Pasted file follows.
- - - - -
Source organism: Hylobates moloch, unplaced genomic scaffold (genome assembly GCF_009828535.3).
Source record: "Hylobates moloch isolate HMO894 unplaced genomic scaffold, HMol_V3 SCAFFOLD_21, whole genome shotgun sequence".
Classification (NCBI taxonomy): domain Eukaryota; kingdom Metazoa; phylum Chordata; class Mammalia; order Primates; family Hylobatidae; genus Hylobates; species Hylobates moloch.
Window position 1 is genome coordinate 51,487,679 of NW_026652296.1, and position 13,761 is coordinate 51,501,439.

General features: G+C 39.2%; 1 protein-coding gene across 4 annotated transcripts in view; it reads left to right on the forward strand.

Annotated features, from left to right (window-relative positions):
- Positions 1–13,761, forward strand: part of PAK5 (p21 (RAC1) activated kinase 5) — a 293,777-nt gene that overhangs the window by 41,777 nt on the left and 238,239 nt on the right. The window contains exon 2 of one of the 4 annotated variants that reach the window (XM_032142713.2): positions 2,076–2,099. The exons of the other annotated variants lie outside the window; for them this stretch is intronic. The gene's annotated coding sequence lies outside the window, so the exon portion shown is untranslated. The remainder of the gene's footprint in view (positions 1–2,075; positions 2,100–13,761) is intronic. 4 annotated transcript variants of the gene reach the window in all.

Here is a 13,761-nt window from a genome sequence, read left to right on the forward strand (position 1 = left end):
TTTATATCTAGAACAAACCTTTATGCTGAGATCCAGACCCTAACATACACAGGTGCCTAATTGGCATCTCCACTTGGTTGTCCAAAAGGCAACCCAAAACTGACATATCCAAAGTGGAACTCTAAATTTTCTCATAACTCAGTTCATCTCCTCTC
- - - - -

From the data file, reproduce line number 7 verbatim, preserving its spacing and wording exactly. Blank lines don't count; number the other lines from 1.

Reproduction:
- Positions 1–13,761, forward strand: part of PAK5 (p21 (RAC1) activated kinase 5) — a 293,777-nt gene that overhangs the window by 41,777 nt on the left and 238,239 nt on the right. The window contains exon 2 of one of the 4 annotated variants that reach the window (XM_032142713.2): positions 2,076–2,099. The exons of the other annotated variants lie outside the window; for them this stretch is intronic. The gene's annotated coding sequence lies outside the window, so the exon portion shown is untranslated. The remainder of the gene's footprint in view (positions 1–2,075; positions 2,100–13,761) is intronic. 4 annotated transcript variants of the gene reach the window in all.